“Ahh, they took away freedom of movement.”
In other words, they held the crap out of him off ball. Apparently these aren’t going to get called as fouls in the NBA finals and we need to figure out a way around this issue. 2-9 from deep, 4-13 overall for 14 points just isn’t going to cut it - especially if Klay Thompson’s shot isn’t falling either (4-11 for 13 points in game 4).
I’m not the basketball genius that Steve Kerr is, but I think perhaps he has a bit of a blind spot here. The pretty movement-based offense that we all hold so near to our hearts doesn’t work for Curry right now.
Just to spread some of the blame around - Draymond Green has been less than magical so far as well. Although he leads the team in rebounds, he’s not been particularly useful as a playmaker or scorer. In game 4, Green, Curry, and Thompson combined for 43 points on 14-of-40 shooting. Yuck.
And that’s just on offense. Defensively, the Warriors are barely holding their own against the Cavs. It starts with James, of course, who is averaging a triple double for the series, putting up nearly 32 points per game on a gaudy TS% of .625.
I’m not so worried about the Cavs replicating their unprecedented team shooting from game 4 (where they shot over 50% as a team from deep), but if we are struggling to score, slowing the Cavs offense down will be a prerequisite to victory.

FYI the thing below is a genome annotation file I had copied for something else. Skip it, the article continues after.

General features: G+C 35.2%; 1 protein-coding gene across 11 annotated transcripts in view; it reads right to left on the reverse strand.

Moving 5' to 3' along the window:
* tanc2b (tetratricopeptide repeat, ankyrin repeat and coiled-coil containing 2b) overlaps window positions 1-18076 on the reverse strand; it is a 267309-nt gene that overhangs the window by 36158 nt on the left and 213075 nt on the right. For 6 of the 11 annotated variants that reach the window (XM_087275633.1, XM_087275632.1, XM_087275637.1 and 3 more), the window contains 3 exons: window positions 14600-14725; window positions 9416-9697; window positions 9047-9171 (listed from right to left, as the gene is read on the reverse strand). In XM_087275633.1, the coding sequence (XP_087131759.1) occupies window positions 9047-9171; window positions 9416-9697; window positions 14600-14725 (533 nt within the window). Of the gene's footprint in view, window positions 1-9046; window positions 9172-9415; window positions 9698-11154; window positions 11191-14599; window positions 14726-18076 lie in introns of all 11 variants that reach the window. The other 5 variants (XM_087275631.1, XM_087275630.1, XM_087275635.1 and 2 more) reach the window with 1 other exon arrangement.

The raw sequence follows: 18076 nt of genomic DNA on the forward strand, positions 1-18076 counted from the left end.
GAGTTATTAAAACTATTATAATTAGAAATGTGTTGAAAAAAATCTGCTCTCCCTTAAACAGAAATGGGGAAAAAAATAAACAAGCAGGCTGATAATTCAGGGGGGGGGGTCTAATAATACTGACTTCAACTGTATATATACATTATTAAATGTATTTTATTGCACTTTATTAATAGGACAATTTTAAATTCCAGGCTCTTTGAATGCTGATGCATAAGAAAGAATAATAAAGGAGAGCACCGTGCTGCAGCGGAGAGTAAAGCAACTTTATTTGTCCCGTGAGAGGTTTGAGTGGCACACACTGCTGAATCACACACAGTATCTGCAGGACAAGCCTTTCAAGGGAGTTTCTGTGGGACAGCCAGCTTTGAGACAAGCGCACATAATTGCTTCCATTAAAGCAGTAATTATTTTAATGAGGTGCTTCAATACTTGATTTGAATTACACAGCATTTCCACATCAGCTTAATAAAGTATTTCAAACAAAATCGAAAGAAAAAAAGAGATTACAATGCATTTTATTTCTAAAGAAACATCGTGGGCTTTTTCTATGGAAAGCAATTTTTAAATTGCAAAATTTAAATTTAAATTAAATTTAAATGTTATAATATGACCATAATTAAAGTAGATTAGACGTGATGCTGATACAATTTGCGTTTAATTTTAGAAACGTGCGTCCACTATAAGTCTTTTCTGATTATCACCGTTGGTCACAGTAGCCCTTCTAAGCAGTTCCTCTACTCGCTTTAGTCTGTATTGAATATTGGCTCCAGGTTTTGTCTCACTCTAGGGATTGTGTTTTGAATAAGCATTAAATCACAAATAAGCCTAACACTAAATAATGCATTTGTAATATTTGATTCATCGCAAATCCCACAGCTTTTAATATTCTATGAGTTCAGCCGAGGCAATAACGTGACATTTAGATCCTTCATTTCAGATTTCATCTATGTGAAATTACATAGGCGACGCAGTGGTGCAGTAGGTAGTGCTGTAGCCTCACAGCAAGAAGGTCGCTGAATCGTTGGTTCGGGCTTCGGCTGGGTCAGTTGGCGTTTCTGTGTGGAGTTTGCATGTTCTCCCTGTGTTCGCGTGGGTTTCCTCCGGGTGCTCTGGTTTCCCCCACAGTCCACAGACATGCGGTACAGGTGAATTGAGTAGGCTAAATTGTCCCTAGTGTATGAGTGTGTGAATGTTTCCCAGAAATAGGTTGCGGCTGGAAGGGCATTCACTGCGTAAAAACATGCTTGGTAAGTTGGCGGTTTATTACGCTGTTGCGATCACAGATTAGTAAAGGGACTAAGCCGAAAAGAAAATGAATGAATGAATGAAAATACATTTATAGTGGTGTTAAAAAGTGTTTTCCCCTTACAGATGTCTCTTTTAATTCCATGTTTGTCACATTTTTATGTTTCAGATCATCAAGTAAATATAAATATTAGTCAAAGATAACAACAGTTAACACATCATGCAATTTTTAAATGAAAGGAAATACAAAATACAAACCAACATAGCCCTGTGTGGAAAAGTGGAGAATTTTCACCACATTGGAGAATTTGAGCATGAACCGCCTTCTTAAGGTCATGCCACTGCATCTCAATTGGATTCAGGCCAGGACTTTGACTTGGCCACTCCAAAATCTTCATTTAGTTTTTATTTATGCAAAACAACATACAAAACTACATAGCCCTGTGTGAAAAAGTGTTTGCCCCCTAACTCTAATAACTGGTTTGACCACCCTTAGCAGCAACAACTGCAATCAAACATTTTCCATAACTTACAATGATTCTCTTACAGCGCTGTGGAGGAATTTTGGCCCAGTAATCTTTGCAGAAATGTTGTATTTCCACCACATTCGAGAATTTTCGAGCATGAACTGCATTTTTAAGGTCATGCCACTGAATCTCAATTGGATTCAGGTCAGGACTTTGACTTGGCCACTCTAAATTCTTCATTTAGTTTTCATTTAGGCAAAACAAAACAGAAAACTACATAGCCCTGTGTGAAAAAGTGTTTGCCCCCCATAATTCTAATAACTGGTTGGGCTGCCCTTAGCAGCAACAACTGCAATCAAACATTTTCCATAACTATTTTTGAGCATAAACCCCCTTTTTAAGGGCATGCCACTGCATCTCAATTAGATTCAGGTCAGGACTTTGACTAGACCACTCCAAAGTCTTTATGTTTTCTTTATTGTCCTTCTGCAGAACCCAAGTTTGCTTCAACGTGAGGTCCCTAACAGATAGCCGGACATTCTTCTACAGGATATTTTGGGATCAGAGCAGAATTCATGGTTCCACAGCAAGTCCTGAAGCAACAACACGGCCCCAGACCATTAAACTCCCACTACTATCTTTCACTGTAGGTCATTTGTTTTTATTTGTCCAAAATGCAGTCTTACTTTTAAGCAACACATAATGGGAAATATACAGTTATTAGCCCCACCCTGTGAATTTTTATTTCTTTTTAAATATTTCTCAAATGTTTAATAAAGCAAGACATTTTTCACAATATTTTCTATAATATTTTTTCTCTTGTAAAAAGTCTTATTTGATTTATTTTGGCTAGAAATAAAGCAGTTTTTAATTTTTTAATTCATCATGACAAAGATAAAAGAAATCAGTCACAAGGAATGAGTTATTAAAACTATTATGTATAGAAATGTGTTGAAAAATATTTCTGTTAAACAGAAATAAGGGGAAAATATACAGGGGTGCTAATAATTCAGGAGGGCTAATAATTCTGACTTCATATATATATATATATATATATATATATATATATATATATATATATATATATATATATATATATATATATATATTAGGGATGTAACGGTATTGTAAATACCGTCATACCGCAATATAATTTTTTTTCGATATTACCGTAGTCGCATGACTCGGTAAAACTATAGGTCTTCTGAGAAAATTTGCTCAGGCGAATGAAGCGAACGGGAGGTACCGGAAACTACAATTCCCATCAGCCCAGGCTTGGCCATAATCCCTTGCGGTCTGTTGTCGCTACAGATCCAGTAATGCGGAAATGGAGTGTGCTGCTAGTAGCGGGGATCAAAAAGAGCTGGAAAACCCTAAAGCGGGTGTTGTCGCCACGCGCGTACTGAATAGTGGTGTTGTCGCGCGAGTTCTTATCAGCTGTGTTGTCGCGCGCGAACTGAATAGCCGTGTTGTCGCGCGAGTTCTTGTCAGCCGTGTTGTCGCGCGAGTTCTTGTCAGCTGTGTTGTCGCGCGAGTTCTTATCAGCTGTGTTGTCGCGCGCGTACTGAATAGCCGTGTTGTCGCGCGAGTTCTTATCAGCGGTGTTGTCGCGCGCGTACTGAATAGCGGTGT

Why it ends on Monday
We are still outscoring the Cavs by about 6 points per game in these Finals. Durant (34 points per game on a TS% of .662) has been arguably more unstoppable than James. Steph Curry is completely healthy, and Steve Kerr no longer has the option of giving Anderson Varejao any minutes.
Plus, the Warriors have seen where this can go. The impetus is on the Warriors to close the series out, but as Obi Wan told Anakin Skywalker, we have the high ground here.
Q: Kind of looks like deja vu all over again, you guys going back west down 3-1. Do you have these guys just where you want them?
James: No, they got us where they want us. Listen, at the end of the day, we want to just try to put [ourselves] in position to play another game, and we did that tonight and hopefully we can do it Monday night where we can come back here.
So our mindset is try to go up there and get one. Which is probably one of the toughest environments we have in this league, along with our building. And so we look forward to the challenge and the matchup.
Just like that scene though, you can sure as hell bet the Cavs are coming in and will attack us. It’s on the Warriors to leave them legless and flailing (goat screams in honor of the GOAT James).
Warriors in five! (please!!!)
Just to toot my own horn a little, we have called every series result correctly so far this year. This Warriors team swept through the initial rounds, but coming into this one, we called for Warriors in five (after winning both games at home and splitting in Cleveland). Here’s hoping the prediction holds...
This game should be the last one in the Finals, but it’s going to take a focused Warriors team playing together for 48 minutes to make it happen.